Another test with the ray traced AO kernel in Brigade. This kernel holds the middle between distributed ray tracing [Cook] and full path tracing [Kajiya] and provides soft shadows, refraction, reflection (glossy and perfectly specular), depth of field and ambient occlusion with adjustable ray length, all raytraced in real-time and without screen space limitations or other hacks.
The best thing about this kernel is that the image converges so insanely fast that I've decided to tone down the frame averaging (blur) almost to zero. The little noise that still remains is mostly visible around shadow edges and on reflecting surfaces, but it's almost negligible compared to the amount of noise when using the path tracing kernel. Brigade is now extremely close to real-time noise-free rendering and this is still without any fancy noise filters.
If the current rate of development continues, you might expect to see the Brigade engine at E3 next year (disclaimer: kidding)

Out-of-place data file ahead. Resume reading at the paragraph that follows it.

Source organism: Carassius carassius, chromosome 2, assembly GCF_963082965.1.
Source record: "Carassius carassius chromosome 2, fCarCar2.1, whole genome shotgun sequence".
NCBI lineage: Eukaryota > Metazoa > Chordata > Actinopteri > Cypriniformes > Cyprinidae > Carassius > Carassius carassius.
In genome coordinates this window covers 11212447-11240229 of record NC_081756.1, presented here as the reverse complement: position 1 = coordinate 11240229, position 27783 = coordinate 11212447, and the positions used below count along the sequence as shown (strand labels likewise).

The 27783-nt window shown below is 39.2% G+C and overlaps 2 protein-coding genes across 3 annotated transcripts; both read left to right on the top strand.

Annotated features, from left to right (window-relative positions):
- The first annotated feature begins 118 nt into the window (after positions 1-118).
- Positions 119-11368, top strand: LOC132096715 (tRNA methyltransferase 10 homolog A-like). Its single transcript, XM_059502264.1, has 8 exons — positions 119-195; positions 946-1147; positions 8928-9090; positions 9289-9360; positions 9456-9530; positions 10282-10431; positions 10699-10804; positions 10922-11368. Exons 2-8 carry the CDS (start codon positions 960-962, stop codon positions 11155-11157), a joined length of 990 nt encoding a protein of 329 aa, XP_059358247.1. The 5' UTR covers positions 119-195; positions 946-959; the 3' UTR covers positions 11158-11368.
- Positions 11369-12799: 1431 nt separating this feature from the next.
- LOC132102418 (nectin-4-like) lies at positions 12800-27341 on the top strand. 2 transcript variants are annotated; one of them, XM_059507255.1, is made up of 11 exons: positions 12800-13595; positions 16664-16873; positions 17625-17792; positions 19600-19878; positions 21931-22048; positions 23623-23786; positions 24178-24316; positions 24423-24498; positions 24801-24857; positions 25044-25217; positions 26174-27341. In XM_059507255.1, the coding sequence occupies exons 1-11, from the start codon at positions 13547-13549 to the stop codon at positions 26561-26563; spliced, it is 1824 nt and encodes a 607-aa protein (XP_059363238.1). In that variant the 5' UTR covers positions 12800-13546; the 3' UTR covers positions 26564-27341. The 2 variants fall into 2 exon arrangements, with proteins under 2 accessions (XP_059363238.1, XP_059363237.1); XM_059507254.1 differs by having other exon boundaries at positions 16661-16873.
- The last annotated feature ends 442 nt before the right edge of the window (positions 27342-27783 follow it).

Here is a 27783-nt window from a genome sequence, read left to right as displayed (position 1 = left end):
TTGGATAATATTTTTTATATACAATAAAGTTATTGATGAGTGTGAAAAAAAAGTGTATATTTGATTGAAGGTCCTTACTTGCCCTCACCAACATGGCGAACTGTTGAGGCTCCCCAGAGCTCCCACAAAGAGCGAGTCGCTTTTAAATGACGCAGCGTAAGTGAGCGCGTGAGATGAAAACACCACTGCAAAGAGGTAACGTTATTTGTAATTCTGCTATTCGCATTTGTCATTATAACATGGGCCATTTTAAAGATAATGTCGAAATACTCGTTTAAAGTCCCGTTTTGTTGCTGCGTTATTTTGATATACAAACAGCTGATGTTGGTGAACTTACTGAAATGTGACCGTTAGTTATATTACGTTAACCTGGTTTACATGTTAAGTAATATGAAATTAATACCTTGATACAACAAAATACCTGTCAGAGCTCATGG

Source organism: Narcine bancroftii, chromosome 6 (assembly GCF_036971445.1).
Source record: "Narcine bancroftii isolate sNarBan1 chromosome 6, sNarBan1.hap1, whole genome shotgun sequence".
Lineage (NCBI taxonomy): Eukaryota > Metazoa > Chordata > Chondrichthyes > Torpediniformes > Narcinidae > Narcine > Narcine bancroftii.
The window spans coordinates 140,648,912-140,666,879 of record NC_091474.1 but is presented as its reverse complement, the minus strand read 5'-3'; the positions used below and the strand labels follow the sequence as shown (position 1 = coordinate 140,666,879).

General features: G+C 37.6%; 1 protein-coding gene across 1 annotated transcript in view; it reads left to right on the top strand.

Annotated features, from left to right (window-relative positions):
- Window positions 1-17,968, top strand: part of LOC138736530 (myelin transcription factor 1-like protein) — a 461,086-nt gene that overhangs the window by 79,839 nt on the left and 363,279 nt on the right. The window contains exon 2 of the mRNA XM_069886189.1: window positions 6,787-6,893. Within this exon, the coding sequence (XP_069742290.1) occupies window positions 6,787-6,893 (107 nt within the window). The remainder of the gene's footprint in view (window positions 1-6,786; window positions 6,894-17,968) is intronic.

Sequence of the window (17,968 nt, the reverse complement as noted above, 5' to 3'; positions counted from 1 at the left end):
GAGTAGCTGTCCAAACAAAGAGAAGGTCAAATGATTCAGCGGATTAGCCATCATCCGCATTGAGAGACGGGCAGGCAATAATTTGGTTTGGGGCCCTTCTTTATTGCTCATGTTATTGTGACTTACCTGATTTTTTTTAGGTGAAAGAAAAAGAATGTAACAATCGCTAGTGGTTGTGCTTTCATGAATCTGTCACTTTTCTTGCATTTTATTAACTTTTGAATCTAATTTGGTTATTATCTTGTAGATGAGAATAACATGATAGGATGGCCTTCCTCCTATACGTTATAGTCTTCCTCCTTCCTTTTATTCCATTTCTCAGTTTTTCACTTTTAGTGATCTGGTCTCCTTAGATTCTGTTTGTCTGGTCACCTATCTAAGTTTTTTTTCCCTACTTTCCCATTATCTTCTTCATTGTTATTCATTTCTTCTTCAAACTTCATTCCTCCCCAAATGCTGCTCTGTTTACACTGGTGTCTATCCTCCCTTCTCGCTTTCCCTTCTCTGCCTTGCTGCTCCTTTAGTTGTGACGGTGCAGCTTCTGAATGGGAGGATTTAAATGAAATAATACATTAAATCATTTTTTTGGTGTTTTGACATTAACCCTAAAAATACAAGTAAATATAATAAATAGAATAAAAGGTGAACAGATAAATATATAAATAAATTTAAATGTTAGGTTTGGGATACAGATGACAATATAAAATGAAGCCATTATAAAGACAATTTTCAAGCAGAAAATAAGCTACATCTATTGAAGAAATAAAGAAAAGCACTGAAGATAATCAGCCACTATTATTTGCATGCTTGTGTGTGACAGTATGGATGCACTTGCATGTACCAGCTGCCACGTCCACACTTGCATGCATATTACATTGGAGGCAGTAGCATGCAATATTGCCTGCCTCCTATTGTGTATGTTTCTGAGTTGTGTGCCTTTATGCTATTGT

Real-time rendered test at 800x480 resolution with 6 samples per pixel on 2x GTX 580:
UPDATE: According to this article, Unreal Engine 4 uses a form of GPU based real-time ray tracing for global illumination called voxel cone tracing in a sparse voxel octree (SVOGI). The technique was pioneered by Cyril Crassin and was presented at Siggraph last year (sparse voxel octrees were all the hype in 2008 thanks to Jon Olick's Siggraph demo, which was researched further independently by Cyril Crassin and Samuli Laine). The future of real-time ray tracing on the GPU looks bright with one of the largest game companies starting to use it on a large scale :)
UPDATE 2: A reader of this blog just sent me a screenshot of an awesome stress test with the public Brigade version: a giant cube containing 729k (90x90x90) tiny cubes, a total of 8.75 million triangles, consuming ~ 2 GB of video memory. Thanks Nicholas!